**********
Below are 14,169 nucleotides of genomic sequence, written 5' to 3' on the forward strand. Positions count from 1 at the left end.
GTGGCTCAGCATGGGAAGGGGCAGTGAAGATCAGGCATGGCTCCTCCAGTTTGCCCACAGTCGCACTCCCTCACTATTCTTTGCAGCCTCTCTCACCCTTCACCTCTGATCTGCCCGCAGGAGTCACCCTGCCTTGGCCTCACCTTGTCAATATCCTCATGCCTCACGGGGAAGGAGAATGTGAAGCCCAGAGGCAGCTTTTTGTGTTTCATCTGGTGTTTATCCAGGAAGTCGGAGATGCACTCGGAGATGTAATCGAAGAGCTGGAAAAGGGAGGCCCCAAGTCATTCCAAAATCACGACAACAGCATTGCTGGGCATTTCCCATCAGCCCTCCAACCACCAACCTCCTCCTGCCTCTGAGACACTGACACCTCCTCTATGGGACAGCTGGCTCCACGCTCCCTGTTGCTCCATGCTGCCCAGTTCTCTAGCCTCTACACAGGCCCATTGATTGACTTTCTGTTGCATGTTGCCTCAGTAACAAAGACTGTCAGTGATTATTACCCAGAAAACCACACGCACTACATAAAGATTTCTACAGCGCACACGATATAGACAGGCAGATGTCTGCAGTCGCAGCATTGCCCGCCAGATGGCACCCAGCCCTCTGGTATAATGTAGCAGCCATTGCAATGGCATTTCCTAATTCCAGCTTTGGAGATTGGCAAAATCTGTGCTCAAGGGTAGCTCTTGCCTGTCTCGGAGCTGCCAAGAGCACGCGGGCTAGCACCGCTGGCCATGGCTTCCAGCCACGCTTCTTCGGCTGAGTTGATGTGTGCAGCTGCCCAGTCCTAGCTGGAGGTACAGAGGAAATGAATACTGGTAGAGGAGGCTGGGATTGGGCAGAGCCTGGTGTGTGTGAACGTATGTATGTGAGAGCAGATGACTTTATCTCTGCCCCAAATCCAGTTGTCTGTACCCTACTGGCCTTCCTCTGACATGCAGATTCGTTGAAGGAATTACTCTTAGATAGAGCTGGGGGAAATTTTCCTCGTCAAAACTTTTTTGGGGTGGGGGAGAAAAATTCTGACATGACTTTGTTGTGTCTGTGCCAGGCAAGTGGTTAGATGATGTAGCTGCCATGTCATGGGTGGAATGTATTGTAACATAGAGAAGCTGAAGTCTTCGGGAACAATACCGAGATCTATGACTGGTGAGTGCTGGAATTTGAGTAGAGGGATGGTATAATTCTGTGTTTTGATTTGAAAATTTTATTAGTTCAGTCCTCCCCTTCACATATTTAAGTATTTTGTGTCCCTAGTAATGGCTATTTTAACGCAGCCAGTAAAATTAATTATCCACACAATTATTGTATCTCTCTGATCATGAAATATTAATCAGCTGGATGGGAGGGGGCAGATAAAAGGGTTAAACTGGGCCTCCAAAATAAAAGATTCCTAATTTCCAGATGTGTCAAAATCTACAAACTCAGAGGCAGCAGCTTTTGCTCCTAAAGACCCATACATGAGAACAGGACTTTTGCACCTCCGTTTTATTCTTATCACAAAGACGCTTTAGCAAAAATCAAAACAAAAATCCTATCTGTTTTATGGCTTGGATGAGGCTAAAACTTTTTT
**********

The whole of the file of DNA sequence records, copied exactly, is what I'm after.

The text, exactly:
Below are 14,169 nucleotides of genomic sequence, written 5' to 3' on the forward strand. Positions count from 1 at the left end.
GTGGCTCAGCATGGGAAGGGGCAGTGAAGATCAGGCATGGCTCCTCCAGTTTGCCCACAGTCGCACTCCCTCACTATTCTTTGCAGCCTCTCTCACCCTTCACCTCTGATCTGCCCGCAGGAGTCACCCTGCCTTGGCCTCACCTTGTCAATATCCTCATGCCTCACGGGGAAGGAGAATGTGAAGCCCAGAGGCAGCTTTTTGTGTTTCATCTGGTGTTTATCCAGGAAGTCGGAGATGCACTCGGAGATGTAATCGAAGAGCTGGAAAAGGGAGGCCCCAAGTCATTCCAAAATCACGACAACAGCATTGCTGGGCATTTCCCATCAGCCCTCCAACCACCAACCTCCTCCTGCCTCTGAGACACTGACACCTCCTCTATGGGACAGCTGGCTCCACGCTCCCTGTTGCTCCATGCTGCCCAGTTCTCTAGCCTCTACACAGGCCCATTGATTGACTTTCTGTTGCATGTTGCCTCAGTAACAAAGACTGTCAGTGATTATTACCCAGAAAACCACACGCACTACATAAAGATTTCTACAGCGCACACGATATAGACAGGCAGATGTCTGCAGTCGCAGCATTGCCCGCCAGATGGCACCCAGCCCTCTGGTATAATGTAGCAGCCATTGCAATGGCATTTCCTAATTCCAGCTTTGGAGATTGGCAAAATCTGTGCTCAAGGGTAGCTCTTGCCTGTCTCGGAGCTGCCAAGAGCACGCGGGCTAGCACCGCTGGCCATGGCTTCCAGCCACGCTTCTTCGGCTGAGTTGATGTGTGCAGCTGCCCAGTCCTAGCTGGAGGTACAGAGGAAATGAATACTGGTAGAGGAGGCTGGGATTGGGCAGAGCCTGGTGTGTGTGAACGTATGTATGTGAGAGCAGATGACTTTATCTCTGCCCCAAATCCAGTTGTCTGTACCCTACTGGCCTTCCTCTGACATGCAGATTCGTTGAAGGAATTACTCTTAGATAGAGCTGGGGGAAATTTTCCTCGTCAAAACTTTTTTGGGGTGGGGGAGAAAAATTCTGACATGACTTTGTTGTGTCTGTGCCAGGCAAGTGGTTAGATGATGTAGCTGCCATGTCATGGGTGGAATGTATTGTAACATAGAGAAGCTGAAGTCTTCGGGAACAATACCGAGATCTATGACTGGTGAGTGCTGGAATTTGAGTAGAGGGATGGTATAATTCTGTGTTTTGATTTGAAAATTTTATTAGTTCAGTCCTCCCCTTCACATATTTAAGTATTTTGTGTCCCTAGTAATGGCTATTTTAACGCAGCCAGTAAAATTAATTATCCACACAATTATTGTATCTCTCTGATCATGAAATATTAATCAGCTGGATGGGAGGGGGCAGATAAAAGGGTTAAACTGGGCCTCCAAAATAAAAGATTCCTAATTTCCAGATGTGTCAAAATCTACAAACTCAGAGGCAGCAGCTTTTGCTCCTAAAGACCCATACATGAGAACAGGACTTTTGCACCTCCGTTTTATTCTTATCACAAAGACGCTTTAGCAAAAATCAAAACAAAAATCCTATCTGTTTTATGGCTTGGATGAGGCTAAAACTTTTTT